He's been around since 1987 so maybe there's something special about this bag o' balls.
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Old September 23rd, 2004, 01:55 PM   #11
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<<<-- Originally posted by Cliff Hepburn : Mike, I can do better. You could easily solve the leakage problem with a plastic bag or pillowcase liner.
$33 worth of styro beads will give you enough to make 4 Cinesaddle knockoffs.
So lets see. $355 (Cinesaddle) - $15 (duffel bag) - $33/4 (styrobeads) = $332.
That's $332 saved to spend on anything else.

He's been around since 1987 so maybe there's something special about this bag o' balls. -->>>

I don't want to start a war here.

But I must say that formula is unfair. Otherwise Microsoft Windows only need to be paid by cdrom cost which is less than 1 dolloar. Same apply to musician. And maybe only need to pay to cost of glass of a high end lense. People put lots of research on these products. We are moving to knowlege economy which means knowledge/idea is money.

Claim: I have no link to Cinesaddle.
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Old September 23rd, 2004, 07:28 PM   #12
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Leigh has a good point here, although the latest Outkast CD (and much of the value of MS Windows) is protected by copyright, and the CineSaddle is the sort of thing that you'd protect by one or more patents.

If you have the copyright on a novel about a man who cheats on his wife by pretending to work late at the office, then no one can reproduce your novel verbatim without your permission, but someone could write another novel with the same plot device . If you have a patent on a device that conveniently makes an empty office sound busy by remotely operating copy machines and telephones, then not only can no one make an identical machine, no one can make a machine that uses the same principle of remote operation for busy-sound-making.

Surely I'm not the only person who has thought in the past twenty years that sitting a camera on top of something squashy yet firm (a pile of clothes, a bean-bag chair) might be a good way to stabilize it. Perhaps our CineSaddle-making colleague has come up with a novel and exciting version of that principle. If we copy his design too closely, we let ourselves in for legal trouble--assuming he's patented it.

This same principle might conceivably apply to, um, building your own Kino-Flo imitation, or mini35, both of which undoubtedly have patents involved in their design. But should that stop you from building your own flourescent fixtures or lens converters?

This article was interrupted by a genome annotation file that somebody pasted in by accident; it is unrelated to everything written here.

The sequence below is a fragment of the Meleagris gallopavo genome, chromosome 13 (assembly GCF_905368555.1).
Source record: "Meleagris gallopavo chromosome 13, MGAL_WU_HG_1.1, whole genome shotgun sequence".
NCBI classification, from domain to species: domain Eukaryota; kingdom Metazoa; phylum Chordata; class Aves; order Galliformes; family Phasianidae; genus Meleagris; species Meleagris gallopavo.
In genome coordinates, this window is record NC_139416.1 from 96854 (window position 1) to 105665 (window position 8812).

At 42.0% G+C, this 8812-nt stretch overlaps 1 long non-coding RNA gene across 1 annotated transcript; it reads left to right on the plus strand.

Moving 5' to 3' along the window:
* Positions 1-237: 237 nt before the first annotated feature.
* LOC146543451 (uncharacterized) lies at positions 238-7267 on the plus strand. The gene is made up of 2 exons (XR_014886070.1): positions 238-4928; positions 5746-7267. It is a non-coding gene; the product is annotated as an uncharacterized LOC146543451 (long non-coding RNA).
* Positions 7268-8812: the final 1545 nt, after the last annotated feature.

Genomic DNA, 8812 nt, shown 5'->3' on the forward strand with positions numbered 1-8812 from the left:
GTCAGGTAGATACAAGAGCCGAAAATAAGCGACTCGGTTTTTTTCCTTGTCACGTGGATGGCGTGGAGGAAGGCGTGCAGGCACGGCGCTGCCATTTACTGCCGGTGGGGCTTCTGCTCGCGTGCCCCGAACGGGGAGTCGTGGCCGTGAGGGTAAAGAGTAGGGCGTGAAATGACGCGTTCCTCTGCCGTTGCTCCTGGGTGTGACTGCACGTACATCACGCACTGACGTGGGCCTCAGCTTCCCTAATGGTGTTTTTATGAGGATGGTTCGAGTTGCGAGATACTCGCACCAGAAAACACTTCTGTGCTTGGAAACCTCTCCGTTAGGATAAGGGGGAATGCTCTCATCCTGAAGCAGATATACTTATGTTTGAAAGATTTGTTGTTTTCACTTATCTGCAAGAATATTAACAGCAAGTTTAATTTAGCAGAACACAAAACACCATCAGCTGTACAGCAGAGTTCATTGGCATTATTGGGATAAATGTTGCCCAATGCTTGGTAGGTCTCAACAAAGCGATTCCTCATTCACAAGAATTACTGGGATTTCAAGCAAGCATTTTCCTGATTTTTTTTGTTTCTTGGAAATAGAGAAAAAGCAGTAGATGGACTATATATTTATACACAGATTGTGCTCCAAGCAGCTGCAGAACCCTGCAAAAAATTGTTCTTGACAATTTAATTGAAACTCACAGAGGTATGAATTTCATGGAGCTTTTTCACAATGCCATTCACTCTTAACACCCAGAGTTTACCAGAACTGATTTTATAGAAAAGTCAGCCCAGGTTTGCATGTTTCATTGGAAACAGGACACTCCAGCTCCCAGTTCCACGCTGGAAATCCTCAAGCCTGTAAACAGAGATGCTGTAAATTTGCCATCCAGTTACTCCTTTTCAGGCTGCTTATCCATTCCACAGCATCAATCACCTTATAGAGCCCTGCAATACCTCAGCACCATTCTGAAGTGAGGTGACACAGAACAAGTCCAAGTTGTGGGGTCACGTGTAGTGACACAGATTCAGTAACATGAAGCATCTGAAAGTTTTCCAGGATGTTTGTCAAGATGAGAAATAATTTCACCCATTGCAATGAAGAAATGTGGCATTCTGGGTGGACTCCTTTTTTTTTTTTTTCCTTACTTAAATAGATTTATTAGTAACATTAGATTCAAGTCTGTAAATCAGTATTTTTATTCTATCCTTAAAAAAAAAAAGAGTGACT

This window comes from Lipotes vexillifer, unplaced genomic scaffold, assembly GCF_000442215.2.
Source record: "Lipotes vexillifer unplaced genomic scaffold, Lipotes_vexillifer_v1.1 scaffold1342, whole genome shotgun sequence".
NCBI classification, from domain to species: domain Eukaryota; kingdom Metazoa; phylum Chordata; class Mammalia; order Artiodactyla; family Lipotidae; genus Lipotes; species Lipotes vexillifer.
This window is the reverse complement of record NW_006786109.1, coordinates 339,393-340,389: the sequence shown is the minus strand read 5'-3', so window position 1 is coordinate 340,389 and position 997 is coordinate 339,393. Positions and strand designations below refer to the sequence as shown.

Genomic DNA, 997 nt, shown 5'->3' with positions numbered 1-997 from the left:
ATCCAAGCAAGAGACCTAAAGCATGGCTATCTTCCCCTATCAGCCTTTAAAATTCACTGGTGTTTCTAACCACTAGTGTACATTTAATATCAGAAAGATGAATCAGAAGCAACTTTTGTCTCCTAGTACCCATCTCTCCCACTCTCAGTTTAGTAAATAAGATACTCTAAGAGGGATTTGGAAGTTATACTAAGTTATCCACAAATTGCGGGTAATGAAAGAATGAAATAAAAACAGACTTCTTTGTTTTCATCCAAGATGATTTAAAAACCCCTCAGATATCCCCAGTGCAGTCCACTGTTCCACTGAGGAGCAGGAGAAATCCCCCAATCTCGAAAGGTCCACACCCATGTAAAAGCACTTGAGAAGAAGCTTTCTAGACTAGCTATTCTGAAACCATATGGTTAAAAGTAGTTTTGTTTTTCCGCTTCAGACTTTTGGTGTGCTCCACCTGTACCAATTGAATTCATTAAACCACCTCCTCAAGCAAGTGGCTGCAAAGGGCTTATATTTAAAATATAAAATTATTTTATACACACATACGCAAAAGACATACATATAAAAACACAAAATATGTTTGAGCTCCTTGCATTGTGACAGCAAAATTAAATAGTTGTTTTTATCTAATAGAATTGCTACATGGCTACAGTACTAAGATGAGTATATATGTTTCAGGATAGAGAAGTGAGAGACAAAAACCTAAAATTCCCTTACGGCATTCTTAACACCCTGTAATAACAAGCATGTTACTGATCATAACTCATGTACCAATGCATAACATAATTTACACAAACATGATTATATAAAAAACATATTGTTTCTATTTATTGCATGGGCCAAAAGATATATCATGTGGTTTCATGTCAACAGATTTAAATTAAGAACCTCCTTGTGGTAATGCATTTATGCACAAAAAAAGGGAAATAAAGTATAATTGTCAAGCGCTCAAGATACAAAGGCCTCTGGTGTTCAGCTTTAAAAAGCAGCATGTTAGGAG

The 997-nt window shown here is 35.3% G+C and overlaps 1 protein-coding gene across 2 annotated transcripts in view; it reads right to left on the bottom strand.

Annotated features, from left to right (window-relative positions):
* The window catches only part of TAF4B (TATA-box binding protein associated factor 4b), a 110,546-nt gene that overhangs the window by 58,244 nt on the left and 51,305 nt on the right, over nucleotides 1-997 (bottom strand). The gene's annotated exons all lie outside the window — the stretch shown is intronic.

Michael
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Old September 24th, 2004, 09:32 AM   #13
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The beanbag idea has been around as long as portable photography. He just happens to be the one of the people that marketed it as a photo gadget. There doesn't appear to be anything special about this product or at least that's the impression I get from the website. It's just a beanbag.

Sometimes I put my camera on a table or bench and put the lens cap under the lens to prop it up. I suppose I could add some kind of nook to the cap that fits under the lens perfectly and maybe the deluxe version would have a couple of swing out legs. I could then set up a website to tell you how wonderful it works and sell it on the internet for $60. I imagine I would even sell a few. But you have to step back and realize that it's just a lens cap.

As far as your analogy, Microsoft creates a product that I couldn't possibly recreate on my own, lens manufacturers, the same. In the case of MS's primary product and much to their chagrin, we have OSX and Linux which pretty much accomplish the same task.
I know that's not the point you were making but what Schneider and MS have are original ideas on how to accomplish a task. The Cinesaddle is an interpretation of an unoriginal idea.

There's lots of examples out there of people with low/no tech or cross market products that seem to be gouging the market. If I was spending someone else's money, why not, this is how I imagine he sells most of these things, but I'm spending my own and I have too much sense than to drop $355 for a beanbag.

Remember this is just conversation, I'm not trying to flame or engage a war and I'm sorry if I come off like that.
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Old September 25th, 2004, 09:56 AM   #14
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Yikes! Those legs need some suction cups! I wonder if they include "Mr. fix-a-dent" in the package. It's also a bad idea to go 50 mph with a real professional rig, much less this thing. Very dangerous. The car mount in my book is much more versital and a lot cheaper (you can make it for less than 50 bucks). You can check out a quicktime movie of the rig in action at:

http://www.dvcamerarigs.com/killercontents.html

Click on "They drive by night car mount" QT link. It uses four, count 'em four, suction cups. I simply don't trust rigs that use just one. One little pop of the suction and there goes your camera. And no, I don't recommend going 50mph with mine either.

Arthur, if mine doesn't float your boat, check out these pro rigs from film tools:
http://store.yahoo.com/cinemasupplies/carmounts.html

Dan
www.DVcameraRigs.com